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Chemistry award goes to Univ. of Utah prof

  |   July 23, 2012 at 3:32 PM
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SALT LAKE CITY, July 23 (UPI) -- A University of Utah organic chemist recently given a National Medal of Science by President Obama has won chemistry's highest honor, the school says.

Organic chemist Peter J. Stang has won the American Chemical Society's 2013 Priestley Medal, said to be the highest honor from the world's largest scientific group, a university release reported.

The medal, considered a lifetime achievement award for chemists, was given in recognition of Stang's "cutting-edge research that has had far-reaching implications for many areas of science, including drug development and more efficient ways to produce gasoline and home heating oil."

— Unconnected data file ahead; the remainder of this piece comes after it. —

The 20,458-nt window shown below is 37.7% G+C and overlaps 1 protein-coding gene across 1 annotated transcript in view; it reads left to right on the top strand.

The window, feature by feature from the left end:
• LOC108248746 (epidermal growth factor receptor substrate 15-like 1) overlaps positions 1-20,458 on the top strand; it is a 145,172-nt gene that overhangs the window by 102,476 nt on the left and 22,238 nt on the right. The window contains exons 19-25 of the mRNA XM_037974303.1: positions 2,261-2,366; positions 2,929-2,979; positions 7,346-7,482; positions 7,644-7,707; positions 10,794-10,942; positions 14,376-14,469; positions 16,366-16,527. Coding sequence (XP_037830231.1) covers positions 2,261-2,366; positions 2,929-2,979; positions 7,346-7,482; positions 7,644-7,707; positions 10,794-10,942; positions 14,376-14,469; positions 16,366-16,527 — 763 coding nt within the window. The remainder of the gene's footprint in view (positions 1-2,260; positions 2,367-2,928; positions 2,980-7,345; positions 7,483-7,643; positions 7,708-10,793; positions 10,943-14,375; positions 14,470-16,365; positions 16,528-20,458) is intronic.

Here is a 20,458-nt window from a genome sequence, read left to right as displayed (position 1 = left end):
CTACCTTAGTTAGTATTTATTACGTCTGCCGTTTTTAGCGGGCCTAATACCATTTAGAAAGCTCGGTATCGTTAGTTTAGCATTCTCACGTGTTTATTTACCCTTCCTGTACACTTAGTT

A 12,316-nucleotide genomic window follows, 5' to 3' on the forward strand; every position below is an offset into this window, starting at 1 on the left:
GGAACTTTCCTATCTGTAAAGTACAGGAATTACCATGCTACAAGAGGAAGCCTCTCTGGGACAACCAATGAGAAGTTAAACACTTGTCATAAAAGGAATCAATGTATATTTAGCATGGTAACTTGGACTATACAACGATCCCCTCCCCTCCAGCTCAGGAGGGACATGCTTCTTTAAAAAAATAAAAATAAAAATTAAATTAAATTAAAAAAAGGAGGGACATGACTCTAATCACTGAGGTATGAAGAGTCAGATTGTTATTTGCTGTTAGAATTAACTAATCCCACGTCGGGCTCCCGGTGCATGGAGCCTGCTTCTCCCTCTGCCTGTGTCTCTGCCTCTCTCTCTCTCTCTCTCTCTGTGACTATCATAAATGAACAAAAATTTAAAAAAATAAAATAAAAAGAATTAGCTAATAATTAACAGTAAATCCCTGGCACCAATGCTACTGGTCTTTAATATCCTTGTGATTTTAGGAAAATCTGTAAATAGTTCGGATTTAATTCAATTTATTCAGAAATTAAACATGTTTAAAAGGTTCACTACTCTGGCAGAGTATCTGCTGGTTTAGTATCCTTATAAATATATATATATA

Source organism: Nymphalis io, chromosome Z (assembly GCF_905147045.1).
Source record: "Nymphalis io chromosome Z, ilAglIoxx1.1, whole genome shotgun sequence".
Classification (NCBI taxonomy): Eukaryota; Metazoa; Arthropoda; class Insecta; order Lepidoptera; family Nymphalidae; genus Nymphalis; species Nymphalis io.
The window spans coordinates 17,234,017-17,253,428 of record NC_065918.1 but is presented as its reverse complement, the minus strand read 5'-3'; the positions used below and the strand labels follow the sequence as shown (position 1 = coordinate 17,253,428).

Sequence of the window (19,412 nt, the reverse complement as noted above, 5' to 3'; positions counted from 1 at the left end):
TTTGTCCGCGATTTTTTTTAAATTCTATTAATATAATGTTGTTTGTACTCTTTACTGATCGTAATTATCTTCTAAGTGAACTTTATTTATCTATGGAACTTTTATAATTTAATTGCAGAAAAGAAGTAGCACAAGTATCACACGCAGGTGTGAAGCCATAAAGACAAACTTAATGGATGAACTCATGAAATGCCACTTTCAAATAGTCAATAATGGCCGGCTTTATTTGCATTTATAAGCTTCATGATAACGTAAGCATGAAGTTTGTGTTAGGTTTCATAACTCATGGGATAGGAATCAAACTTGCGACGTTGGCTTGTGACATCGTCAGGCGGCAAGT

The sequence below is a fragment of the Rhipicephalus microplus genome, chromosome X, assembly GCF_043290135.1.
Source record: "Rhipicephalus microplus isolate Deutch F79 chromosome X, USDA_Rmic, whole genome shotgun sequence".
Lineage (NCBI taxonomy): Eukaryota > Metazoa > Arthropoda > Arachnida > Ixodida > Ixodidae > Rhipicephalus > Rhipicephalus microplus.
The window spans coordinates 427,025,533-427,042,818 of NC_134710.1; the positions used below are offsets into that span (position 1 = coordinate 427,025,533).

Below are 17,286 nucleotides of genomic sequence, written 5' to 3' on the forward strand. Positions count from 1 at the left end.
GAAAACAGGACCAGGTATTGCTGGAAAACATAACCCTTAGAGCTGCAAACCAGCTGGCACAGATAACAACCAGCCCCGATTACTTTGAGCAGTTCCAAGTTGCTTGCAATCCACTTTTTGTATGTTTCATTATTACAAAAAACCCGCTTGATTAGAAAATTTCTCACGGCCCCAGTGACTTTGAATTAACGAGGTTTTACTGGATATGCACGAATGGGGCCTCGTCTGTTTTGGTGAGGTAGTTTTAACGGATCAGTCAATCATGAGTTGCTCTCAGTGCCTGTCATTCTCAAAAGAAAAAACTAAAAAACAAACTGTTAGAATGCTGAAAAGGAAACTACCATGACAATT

The 164,000-member ACS announced the honor July 20.

"It is humbling to be listed among the distinguished previous recipients," said Stang, a Utah professor of chemistry whose family fled Hungary when he was a teenager after the Communist takeover in 1956.

The Priestley Medal, first awarded in 1922, is named for British chemist Joseph Priestley (1733-1804), whose discovery of oxygen in 1774 explained why and how things burn, and proved air was made of a mixture of gases.

Stang, who became a naturalized citizen in 1962, has served as editor of the Journal of the American Chemical Society since 2002.

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